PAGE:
to complete job-specific training programs.
There is currently no universal form of certification required of all
interpreters and translators in the United States, but there are a variety of
different tests that workers can voluntarily take to demonstrate proficiency.
The American Translators Association provides accreditation in more than 24
language combinations for its members; other options include a certification
program offered by The Translators and Interpreters Guild. Many interpreters are
not certified. Federal courts have certification for Spanish, Navaho, and
Haitian Creole interpreters, and many State and municipal courts offer their own
forms of certification. The National Association of Judiciary Interpreters and
Translators also offers certification for court interpreting.
The U.S. Department of State has a three-test series for interpreters,
including simple consecutive interpreting (for escort work), simultaneous
interpreting (for court or seminar work), and conference-level interpreting (for
international conferences). These tests are not referred to directly as
certification, but successful completion often indicates that a person has an
adequate level of skill to work in the field.
The National Association of the Deaf and the Registry of Interpreters for the
Deaf (RID) jointly offer certification for general sign interpreters. In
addition, RID offers specialty tests in legal interpreting, speech reading, and
deaf-to-deaf interpreting which includes interpreting between deaf speakers with
different native languages and from ASL to tactile signing.
Experience is an essential part of a successful career in either interpreting
or translation. In fact, many agencies or companies use only the services of
people who have worked in the field for 3 to 5 years or who have a degree in
translation studies or both.
A good way for translators to learn firsthand about the profession is to
start out working in-house for a company; however, such jobs are not very
numerous. Persons seeking to enter interpreter or translator jobs should begin
by getting experience whatever way they can even if it means doing informal or
unpaid work. All translation can be used as examples for potential clients, even
translation done as practice. Mentoring relationships and internships are other
ways to build skills and confidence. Escort interpreting may offer an
opportunity for inexperienced candidates to work alongside a more seasoned
interpreter. Interpreters might also find it easier to break into areas with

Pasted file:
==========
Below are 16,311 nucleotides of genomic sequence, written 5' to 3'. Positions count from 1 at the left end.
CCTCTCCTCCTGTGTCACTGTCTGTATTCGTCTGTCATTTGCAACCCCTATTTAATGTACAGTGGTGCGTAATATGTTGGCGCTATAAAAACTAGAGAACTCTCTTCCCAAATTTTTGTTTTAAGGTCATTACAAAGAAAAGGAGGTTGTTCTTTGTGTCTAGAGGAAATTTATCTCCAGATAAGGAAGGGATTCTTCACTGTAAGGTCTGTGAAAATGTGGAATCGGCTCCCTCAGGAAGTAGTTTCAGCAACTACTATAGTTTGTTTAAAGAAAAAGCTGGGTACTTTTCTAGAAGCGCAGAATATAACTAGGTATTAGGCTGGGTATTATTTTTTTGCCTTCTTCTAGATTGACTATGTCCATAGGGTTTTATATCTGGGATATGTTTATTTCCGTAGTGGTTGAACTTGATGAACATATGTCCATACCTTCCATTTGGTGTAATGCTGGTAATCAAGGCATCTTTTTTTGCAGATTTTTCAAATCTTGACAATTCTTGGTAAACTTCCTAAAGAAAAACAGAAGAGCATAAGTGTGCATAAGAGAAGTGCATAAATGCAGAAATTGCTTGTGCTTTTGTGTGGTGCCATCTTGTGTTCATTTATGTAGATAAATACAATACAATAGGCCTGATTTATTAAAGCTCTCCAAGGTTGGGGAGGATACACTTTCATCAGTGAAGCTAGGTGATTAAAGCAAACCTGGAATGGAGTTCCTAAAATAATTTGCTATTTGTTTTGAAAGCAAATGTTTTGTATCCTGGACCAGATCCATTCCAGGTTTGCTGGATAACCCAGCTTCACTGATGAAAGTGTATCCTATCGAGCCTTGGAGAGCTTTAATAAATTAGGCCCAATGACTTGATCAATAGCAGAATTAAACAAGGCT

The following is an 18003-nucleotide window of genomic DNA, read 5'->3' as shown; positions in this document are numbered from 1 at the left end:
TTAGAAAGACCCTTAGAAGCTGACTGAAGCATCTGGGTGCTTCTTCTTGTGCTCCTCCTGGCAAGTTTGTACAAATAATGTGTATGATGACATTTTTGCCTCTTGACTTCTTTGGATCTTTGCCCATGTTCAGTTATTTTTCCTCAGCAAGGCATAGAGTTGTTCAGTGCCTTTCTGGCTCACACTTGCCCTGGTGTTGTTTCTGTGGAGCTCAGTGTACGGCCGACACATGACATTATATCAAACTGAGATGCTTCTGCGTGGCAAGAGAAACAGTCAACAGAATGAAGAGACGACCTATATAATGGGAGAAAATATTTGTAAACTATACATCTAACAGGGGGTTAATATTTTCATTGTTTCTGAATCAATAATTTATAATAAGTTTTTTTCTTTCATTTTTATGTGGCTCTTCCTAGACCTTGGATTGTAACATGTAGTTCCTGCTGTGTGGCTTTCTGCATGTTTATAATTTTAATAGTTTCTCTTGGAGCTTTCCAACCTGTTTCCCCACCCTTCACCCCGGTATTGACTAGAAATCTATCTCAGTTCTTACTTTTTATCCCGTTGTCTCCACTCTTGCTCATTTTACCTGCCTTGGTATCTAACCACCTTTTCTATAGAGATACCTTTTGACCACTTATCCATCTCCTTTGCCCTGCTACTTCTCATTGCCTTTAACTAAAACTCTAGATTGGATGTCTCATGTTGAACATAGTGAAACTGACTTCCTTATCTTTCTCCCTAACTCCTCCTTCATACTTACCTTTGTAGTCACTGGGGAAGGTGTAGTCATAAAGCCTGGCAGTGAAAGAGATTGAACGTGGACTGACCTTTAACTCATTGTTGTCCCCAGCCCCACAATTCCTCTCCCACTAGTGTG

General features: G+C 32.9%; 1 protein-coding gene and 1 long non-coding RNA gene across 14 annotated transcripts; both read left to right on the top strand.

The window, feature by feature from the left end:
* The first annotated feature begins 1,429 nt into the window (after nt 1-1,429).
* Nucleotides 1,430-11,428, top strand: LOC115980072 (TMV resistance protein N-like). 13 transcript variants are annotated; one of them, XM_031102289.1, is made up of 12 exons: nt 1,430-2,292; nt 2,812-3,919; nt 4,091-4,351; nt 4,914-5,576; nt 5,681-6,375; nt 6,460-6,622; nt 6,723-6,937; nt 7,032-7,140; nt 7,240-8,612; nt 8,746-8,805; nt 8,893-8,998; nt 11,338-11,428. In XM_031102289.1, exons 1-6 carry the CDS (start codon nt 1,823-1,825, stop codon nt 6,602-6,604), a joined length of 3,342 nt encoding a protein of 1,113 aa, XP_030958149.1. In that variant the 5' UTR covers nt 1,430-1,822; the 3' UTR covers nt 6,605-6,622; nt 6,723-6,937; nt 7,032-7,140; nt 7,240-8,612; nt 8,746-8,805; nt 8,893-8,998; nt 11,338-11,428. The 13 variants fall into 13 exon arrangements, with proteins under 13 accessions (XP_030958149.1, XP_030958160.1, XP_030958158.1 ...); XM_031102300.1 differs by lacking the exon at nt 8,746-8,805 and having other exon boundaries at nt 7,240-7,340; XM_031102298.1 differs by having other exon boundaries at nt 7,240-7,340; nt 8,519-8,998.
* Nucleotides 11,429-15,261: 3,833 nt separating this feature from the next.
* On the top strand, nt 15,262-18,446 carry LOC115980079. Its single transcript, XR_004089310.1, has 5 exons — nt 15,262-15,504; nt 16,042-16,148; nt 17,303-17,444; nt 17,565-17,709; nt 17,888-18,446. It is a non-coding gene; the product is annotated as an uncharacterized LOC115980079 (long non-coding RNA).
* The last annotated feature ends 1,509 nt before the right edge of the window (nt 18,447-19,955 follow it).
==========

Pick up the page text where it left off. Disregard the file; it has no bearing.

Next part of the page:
particularly high demand for language services, such as court or medical
interpretation. Once interpreters and translators have gained sufficient
experience, they may then move up to more difficult or prestigious assignments,
may seek certification, may be given editorial responsibility, or may eventually
manage or start their own translation agency.
Interpreters and translators held about 31,000 jobs in 2004. However, the
actual number of interpreters and translators is probably significantly higher
because many work in the occupation only sporadically. Interpreters and
translators are employed in a variety of industries, reflecting the diversity of
employment options in the field. About 9,900 worked in public and private
educational institutions, such as schools, colleges, and universities. About
4,100 worked in health care, many of which worked for hospitals. Another 3,400
worked in other areas of government, such as Federal, State and local courts.
Other employers of interpreters and translators include publishing companies,
telephone companies, airlines, and interpreting and translating agencies.
About 4,600 interpreters and translators are self-employed. To find work,
these interpreters and translators may submit resumes to many different
employment agencies, and then wait to be contacted when an agency matches their
skills with a job. After establishing a few regular clients, interpreters and
translators may receive enough work from a few clients to stay busy, and they
often hear of subsequent jobs by word of mouth or through referrals from
existing clients. Many who freelance in the occupation work only part time,
relying on other sources of income to supplement earnings from interpreting or
Employment of interpreters and translators is projected to increase faster
than the average for all occupations over the 2004-14 period, reflecting strong
growth in the industries employing interpreters and translators. Higher demand
for interpreters and translators in recent years has resulted directly from the
broadening of international ties and the increase in the number of foreign
language speakers in the United States. Both of these trends are expected to
continue, contributing to relatively rapid growth in the number of jobs for
interpreters and translators. Demand will remain strong for translators of the
languages referred to as PFIGS Portuguese, French, Italian, German, and
Spanish (and the principal Asian languages Chinese, Japanese, and Korean. In
addition, current events and changing political environments, often difficult to
foresee, will increase the need for persons who can work with other languages.
For example, homeland security needs are expected to drive increasing demand for
interpreters and translators of Middle Eastern and North African languages,